In his skirmishes with the liberals of his party over the size and shape of their agenda, Sen. Joe Manchin III (D) has repeatedly warned that the left would lead the nation into a crippling dependency on government.
That phrase — “entitlement society” — has become something of a battle cry for the senior senator from West Virginia as he works to slash the Democrats’ $3.5 trillion domestic spending package to less than half its size.
Not surprising from a senator who hails from a state that presents itself as fiercely self-reliant. But in fact, West Virginians are not only older, sicker and poorer than most of the nation; they are, by some measures, more reliant on the federal government than any other state.
Manchin’s political maneuvering has more to do with his state’s political culture than any other factor. As the last remaining Democrat in a congressional delegation that was entirely blue as recently as the 1990s, Manchin is probably the only member of his party who would have a prayer of winning statewide in a place that is now deep red and that President Donald Trump carried by nearly 40 percentage points in 2020.
This helps explain why Manchin scratched some of President Biden’s initial climate change proposals, including a plan to penalize utilities that do not switch to clean energy. He did this not because the coal industry plays as much a role in the state’s economy as it has historically — in 2020, coal mining employed fewer than 12,000 West Virginians, less than half the number it did only eight years earlier — but because coal continues to have a hold on the state’s psyche and its identity.
Yet even as West Virginia’s hostility to Washington has grown, the reality of its situation remains a very different picture.
According to statistics compiled by the Commerce Department’s Bureau of Economic Analysis, about 32 percent of West Virginians’ personal income last year came in the form of transfer payments — that is, government checks that include retirement and disability benefits, medical benefits, welfare payments, veterans benefits, unemployment compensation and education and training assistance.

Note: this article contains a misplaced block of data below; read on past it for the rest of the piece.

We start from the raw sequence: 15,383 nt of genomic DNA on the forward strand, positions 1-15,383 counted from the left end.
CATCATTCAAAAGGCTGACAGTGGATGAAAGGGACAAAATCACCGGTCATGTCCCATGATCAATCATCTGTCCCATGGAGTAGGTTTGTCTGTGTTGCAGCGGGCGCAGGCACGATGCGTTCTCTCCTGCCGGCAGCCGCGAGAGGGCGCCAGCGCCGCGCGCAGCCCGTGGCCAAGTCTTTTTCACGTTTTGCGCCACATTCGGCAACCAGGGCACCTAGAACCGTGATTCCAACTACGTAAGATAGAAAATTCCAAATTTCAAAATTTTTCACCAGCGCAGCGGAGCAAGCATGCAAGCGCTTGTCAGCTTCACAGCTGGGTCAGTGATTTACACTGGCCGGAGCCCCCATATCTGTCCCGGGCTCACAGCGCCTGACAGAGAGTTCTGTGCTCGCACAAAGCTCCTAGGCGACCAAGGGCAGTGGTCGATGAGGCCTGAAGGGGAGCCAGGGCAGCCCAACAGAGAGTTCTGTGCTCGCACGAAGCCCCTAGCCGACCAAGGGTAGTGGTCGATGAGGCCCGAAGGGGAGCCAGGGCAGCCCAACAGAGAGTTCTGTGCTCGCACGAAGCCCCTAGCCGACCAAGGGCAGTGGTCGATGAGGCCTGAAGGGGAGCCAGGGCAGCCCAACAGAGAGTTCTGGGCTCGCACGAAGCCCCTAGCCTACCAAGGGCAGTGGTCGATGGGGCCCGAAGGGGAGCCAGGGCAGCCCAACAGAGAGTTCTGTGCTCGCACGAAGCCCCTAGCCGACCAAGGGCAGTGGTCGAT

That is a higher rate of government dependence than any other state. Mississippi comes in second — at just under 30 percent.
The state has a long history of turning to Washington for help. When John F. Kennedy campaigned in West Virginia in 1960, he was moved by the poverty and malnutrition he saw in a region that had been devastated by a decade-long decline in the coal industry and the lingering effects of the Great Depression. Kennedy promised that, if elected, he would use his first executive order to expand food assistance — to create what is today the Supplemental Nutrition Assistance Program (SNAP), formerly known as food stamps.
The day after he was sworn in to office, Kennedy fulfilled that pledge, and West Virginia’s southern coal fields became the initial region included in the pilot program. Its first recipients were Alderson and Chloe Muncy of Paynesville, W.Va., the parents of 15 children, 13 still living at home, who used the $95 worth of stamps they received to buy, among other things, a gallon jar of apple butter and a watermelon.
Does government assistance make West Virginia, to use Manchin’s term, an “entitlement society”? Of course not — at least, not if the term implies they are undeserving. Even with all the assistance its citizens receive from Washington, it has one of the highest poverty rates in the country.
Manchin recognizes that as well, which is one reason he has remained at the negotiating table. The components of the social-spending package, which include a tax credit that would give between $3,000 and $3,600 per child to almost every family, will have a greater impact in West Virginia than they do in wealthier states.
As the state’s then-Sen. John D. “Jay” Rockefeller IV (D) told me years ago, West Virginians “don’t have to like government, but they really need it.” And they, more than most states, have a lot to lose if Democrats fall short in getting their agenda over the legislative finish line.